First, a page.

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The Connected City: Trends and Developments Driving Smart City Innovation

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IEEE Collabratec

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About the Webcast

The technological components of a “smart city,” including everything from smart grids and driverless cars to automated buildings and advanced sensors, can be complicated. But the core question behind the purpose of a smart city is quite simple: does it make human lives better?

That’s the key theme explored in the webcast “The Connected City: Trends and Developments Driving Smart City Innovation,” produced by MIT Technology Review and IEEE Collabratec. Three influential subject matter experts with different backgrounds in developing smart cities delve into how these cities influence their human populations. Other discussion topics include government’s role in advancing smart cities and key trends affecting the smart-cities landscape. The speakers also examine the required factors for creating intelligent urban environments including a vision, efficient use of technology, an environment that attracts a talented workforce, and an enabling infrastructure.

Dr. Massoud Amin, a professor at the University of Minnesota and IEEE fellow, focuses his research on the energy that powers smart cities, such as the important global transition dynamics needed to enhance these intelligent systems and the technology influencing them. Dr. Ryan Chin, CEO of OptimusRide, concentrates on urban mobility systems, with intriguing work on a network of self-driving, shared-use, and electric vehicles called Autonomous Mobility-on-Demand (MoD) Systems. Finally, Nigel Jacob comes from the world of civic innovation, working specifically on making urban life better via cutting-edge, people-oriented applications of technology and design.

“Everything we do is geared towards improving human condition and advancing the civilization that we often take for granted,” Amin says. “As engineers, we enable better quality of life for people.”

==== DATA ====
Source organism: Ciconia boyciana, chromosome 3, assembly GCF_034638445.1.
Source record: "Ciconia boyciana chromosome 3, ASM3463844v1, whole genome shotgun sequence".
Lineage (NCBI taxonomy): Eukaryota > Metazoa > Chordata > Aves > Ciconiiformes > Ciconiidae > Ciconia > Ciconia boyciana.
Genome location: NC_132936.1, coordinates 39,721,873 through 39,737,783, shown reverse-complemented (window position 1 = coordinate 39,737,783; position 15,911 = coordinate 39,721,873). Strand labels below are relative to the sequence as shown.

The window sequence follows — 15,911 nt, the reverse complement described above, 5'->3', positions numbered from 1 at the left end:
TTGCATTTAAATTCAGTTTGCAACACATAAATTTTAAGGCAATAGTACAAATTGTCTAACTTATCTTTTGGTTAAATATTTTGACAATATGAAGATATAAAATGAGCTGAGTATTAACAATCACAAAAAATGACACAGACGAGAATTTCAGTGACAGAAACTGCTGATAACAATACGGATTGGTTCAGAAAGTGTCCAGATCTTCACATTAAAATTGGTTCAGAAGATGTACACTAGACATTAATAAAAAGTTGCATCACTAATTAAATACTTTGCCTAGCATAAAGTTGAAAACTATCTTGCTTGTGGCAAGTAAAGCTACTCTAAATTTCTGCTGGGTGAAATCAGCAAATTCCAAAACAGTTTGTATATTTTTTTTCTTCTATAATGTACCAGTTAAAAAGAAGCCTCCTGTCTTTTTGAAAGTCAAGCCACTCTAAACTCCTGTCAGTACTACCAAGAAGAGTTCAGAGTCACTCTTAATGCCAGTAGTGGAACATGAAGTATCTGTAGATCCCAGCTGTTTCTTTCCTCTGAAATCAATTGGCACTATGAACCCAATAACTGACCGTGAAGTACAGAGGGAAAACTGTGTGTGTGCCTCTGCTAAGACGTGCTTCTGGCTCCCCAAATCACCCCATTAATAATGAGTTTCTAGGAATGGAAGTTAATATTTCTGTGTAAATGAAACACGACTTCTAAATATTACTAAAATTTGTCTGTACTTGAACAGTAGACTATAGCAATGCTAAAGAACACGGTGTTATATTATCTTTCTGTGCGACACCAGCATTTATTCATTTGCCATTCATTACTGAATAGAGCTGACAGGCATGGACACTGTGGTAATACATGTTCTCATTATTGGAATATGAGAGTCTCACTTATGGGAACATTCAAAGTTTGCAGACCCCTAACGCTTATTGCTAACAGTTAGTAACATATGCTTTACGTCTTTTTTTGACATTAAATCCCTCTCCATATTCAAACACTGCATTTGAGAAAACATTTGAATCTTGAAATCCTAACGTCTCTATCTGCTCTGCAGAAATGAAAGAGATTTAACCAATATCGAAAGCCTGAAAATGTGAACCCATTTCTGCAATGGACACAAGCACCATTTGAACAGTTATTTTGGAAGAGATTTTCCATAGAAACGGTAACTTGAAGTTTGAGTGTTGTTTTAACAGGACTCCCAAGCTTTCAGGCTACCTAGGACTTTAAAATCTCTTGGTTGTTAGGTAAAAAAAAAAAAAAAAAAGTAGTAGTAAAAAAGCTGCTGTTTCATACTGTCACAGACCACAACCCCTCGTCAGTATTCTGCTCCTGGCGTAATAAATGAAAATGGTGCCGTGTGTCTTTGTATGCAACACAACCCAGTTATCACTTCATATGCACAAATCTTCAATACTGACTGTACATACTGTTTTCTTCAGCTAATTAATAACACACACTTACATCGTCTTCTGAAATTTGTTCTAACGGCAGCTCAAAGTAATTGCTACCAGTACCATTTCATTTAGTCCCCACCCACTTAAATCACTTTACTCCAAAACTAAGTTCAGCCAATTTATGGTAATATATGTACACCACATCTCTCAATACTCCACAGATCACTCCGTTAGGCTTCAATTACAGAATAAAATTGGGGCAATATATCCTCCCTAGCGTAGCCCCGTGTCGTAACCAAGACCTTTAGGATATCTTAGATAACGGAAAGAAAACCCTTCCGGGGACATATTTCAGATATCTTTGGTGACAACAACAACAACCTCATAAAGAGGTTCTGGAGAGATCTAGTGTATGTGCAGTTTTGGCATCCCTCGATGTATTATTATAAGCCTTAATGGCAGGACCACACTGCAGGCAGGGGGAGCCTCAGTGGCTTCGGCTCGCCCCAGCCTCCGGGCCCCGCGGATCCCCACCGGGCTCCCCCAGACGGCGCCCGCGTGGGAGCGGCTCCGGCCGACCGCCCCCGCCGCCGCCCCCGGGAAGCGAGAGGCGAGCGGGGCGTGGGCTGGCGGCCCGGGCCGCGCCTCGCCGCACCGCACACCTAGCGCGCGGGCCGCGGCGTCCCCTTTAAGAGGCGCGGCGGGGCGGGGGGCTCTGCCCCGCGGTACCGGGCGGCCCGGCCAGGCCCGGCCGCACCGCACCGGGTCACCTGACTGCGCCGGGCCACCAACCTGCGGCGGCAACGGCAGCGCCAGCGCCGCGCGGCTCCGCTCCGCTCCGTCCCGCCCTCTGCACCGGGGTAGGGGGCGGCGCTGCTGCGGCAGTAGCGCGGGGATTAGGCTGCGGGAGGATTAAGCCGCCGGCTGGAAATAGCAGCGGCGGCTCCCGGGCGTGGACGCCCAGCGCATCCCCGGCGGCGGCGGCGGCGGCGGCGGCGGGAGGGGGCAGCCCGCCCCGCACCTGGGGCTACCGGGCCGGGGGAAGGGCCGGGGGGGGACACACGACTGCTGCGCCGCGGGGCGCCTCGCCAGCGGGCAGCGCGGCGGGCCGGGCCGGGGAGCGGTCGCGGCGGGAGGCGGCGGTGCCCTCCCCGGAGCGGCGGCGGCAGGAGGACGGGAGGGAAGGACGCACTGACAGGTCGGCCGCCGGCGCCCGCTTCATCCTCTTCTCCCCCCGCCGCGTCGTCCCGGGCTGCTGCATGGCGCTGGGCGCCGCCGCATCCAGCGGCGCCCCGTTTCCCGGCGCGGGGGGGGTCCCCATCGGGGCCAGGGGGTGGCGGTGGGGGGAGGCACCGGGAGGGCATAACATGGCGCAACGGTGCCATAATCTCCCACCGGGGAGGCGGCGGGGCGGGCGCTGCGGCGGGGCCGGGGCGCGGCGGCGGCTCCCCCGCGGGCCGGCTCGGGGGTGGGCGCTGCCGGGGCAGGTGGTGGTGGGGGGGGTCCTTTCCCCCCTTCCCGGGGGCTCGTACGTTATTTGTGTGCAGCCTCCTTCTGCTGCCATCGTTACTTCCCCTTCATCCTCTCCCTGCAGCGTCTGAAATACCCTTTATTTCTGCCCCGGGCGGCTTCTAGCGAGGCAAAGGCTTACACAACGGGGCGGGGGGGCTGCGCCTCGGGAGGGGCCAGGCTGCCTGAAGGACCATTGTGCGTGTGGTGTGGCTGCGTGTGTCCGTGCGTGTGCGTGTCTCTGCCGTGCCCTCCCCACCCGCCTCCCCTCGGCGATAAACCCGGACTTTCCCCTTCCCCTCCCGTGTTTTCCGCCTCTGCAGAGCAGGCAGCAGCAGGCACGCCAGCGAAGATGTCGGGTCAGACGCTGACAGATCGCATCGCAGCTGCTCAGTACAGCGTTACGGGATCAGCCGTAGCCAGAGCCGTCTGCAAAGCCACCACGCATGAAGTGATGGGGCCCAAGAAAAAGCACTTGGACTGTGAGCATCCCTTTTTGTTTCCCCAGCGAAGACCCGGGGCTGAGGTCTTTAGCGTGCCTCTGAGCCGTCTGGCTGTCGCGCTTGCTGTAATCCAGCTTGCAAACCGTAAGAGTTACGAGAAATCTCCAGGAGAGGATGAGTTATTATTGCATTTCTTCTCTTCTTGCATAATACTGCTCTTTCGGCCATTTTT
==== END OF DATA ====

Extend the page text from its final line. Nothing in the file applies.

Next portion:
The bigger-picture discussion continuously points to the idea of promoting a “people-first” approach to developing smart cities. For example, one topic of concern is how involved residents are in transforming their communities into “smart cities.”

“For the past several years, we have been experimenting with several online platforms that are designed to make civic engagement as easy as possible,” Jacob says. “We have always seen this as an opportunity to explore the interface between the public and the private sectors.” By incorporating public input into the decision-making process, communities can feel confident that the systems are doing what’s needed and requested.

“The whole idea of a smart city is not just about power or buildings. It’s about the whole ecosystem--how you educate people, how you empower people, the economic growth it can bring and what opportunities it can bring,” Amin says.

Continue the conversation on IEEE Collabratec, where smart city concepts and ideas are debated, reviewed, and explored every day.

Speakers

  • Massoud Amin
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    Massoud Amin
    Director and HW Sweatt Chair, Technological Leadership Institute, Professor of Electrical and Computer Engineering; Technological Leadership Institute and Department of Electrical and Computer Engineering, University of Minnesota

    Massoud Amin, the director of the University of Minnesota Technological Leadership Institute (TLI), is considered by many to be the “'father of the smart grid.” A professor of electrical and computer engineering at the University of Minnesota, Dr. Amin is also chairman of the IEEE Smart Grid, a fellow of the IEEE and ASME, and a member of two utility industry regional entities. Since 2003, he has given four briefings at the White House and nine Congressional briefings on smart grids, security, and leadership in scientific R&D. He has also maintained an active research program, making significant contributions in predictive system identification methods coupled with analytical and multi-domain modeling, fast simulation, and optimization and testing methodologies.